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How to Choose the Best Mac for Photo Editing
With the digitalization of media and a great shift in sources of information, photography has mostly migrated from offline to online. For modern photographers, powerful computers are just as important as professional cameras.
In this article, we look at the best Macs for photographers, compare their characteristics, and discuss the most popular photo editing software.
We’ve prepared a list of key things you need to look out for when buying your best Mac for photo editing.
Screen size and type is worth investing in for the best photo editing experience. IPS technology for your screen makes the images brighter and bolder, and guarantees better color reproduction. Retina display models would be the best option if you work with large projects.
Photo editing software is rather demanding—especially if you deal with high resolution raw files and work with advanced effects in Photoshop or GIMP. Consider having dedicated graphics cards on your Mac, and choose a computer with at least Intel UHD Graphics 617.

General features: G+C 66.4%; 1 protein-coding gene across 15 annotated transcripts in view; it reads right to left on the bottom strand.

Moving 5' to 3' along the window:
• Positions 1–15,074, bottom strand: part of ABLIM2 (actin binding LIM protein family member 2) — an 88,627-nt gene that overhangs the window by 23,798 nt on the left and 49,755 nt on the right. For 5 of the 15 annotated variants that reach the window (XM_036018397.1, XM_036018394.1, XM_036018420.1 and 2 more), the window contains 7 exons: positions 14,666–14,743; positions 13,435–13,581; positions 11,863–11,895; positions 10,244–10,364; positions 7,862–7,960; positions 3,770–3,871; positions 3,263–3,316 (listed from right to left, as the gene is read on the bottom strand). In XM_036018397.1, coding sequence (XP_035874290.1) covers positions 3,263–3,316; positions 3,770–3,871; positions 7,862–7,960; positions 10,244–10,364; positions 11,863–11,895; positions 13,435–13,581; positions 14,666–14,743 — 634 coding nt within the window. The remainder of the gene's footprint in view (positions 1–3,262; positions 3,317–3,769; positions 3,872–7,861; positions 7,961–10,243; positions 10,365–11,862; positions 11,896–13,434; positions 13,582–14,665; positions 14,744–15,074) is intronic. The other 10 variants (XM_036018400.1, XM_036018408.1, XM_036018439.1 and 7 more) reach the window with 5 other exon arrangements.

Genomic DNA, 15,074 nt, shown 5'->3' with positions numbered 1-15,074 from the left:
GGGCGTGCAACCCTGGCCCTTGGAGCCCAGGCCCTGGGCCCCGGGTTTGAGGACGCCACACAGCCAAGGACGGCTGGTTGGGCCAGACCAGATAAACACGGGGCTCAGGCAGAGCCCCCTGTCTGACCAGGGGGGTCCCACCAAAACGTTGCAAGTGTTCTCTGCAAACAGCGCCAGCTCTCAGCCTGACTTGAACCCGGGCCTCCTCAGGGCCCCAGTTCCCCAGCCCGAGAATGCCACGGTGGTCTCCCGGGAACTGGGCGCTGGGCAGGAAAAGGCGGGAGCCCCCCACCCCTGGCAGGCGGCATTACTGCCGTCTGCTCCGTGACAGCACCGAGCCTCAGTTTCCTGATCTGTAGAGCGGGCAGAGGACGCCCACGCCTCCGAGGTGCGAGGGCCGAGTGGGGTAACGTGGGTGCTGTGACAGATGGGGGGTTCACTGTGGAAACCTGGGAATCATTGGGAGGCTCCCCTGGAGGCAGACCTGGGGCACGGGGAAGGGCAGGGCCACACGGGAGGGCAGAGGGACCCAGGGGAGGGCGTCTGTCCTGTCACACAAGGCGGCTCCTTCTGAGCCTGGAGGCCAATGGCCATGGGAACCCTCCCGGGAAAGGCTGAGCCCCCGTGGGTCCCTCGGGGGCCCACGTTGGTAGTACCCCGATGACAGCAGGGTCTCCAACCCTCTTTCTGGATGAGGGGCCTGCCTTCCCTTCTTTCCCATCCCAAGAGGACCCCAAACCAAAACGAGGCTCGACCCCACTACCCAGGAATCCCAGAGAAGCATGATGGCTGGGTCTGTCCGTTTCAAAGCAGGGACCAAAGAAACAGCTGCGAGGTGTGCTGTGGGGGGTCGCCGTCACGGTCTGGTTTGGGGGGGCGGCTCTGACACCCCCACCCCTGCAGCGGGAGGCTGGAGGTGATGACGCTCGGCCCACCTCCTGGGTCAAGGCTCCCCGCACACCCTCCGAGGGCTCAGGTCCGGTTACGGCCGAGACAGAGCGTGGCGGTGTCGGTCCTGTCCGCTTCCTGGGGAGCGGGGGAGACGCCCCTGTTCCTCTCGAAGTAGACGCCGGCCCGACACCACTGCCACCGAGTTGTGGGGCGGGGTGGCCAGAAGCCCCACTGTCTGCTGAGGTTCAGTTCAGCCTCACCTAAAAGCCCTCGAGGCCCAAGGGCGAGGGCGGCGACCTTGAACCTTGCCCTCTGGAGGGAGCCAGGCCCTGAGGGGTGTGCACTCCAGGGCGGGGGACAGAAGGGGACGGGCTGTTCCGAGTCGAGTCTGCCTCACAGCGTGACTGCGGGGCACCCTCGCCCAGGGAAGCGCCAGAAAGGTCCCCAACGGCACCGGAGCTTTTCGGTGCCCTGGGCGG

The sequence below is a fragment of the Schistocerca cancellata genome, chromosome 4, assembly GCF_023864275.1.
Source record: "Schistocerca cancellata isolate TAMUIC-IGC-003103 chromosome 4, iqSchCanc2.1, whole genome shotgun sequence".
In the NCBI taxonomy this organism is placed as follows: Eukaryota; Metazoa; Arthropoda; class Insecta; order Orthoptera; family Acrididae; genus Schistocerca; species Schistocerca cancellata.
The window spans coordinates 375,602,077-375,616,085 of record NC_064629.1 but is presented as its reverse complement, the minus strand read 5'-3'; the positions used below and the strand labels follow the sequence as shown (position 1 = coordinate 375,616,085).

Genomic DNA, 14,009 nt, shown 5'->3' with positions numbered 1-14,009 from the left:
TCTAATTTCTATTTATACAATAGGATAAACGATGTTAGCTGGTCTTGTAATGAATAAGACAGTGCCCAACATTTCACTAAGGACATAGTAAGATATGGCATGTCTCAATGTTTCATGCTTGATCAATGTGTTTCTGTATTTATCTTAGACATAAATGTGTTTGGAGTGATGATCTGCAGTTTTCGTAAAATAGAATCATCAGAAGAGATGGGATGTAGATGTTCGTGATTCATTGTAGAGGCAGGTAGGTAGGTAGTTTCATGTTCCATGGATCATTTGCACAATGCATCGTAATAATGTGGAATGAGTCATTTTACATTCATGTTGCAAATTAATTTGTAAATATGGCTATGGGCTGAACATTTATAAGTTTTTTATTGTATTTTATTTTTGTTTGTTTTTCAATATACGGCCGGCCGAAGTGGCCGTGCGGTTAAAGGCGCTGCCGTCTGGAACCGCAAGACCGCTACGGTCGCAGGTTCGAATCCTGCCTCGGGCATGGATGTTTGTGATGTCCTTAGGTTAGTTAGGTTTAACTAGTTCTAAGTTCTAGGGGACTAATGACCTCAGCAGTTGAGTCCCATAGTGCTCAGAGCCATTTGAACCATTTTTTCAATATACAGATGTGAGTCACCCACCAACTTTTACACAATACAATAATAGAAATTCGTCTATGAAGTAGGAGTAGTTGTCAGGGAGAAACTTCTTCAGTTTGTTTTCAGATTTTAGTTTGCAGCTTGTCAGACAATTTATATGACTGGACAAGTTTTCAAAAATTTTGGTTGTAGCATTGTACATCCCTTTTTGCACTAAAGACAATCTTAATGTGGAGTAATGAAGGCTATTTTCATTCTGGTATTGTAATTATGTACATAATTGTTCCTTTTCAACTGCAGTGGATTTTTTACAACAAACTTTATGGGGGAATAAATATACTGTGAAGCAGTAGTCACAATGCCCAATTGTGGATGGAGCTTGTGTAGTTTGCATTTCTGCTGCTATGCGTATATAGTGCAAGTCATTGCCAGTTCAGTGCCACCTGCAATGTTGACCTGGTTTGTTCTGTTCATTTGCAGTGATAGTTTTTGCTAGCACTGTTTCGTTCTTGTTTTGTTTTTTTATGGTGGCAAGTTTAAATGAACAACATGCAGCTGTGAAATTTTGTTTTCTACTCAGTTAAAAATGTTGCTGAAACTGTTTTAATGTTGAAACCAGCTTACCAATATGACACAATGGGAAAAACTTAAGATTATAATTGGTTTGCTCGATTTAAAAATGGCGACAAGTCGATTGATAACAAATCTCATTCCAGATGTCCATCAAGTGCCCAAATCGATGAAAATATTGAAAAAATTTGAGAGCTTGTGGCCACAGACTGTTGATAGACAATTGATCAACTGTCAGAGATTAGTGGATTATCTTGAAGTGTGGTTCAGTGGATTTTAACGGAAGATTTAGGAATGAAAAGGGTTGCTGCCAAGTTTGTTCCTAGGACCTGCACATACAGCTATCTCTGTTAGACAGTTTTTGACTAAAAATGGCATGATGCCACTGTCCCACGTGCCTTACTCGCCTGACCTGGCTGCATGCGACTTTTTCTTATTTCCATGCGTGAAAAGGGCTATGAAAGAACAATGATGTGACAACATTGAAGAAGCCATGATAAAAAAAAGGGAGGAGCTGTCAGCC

Software for photo editing needs a lot of space on your computer, so consider 8GB of RAM and no less than 256GB of inner storage.
Ports and peripherals matter a lot in photo editing as well. You’ll need to connect different types of cameras and be able to move photographs from SD cards of various formats. Keep in mind your camera input when choosing your best Mac.
Photographers usually work in studios or on-location at the events they shoot, but they can edit pictures anywhere. Consider portable Macs if you’re always moving around. Mac laptops boast pixel-perfect displays with excellent color support. Also, the wide contrast of their technological displays will keep highlights and shadow detail consistently visible.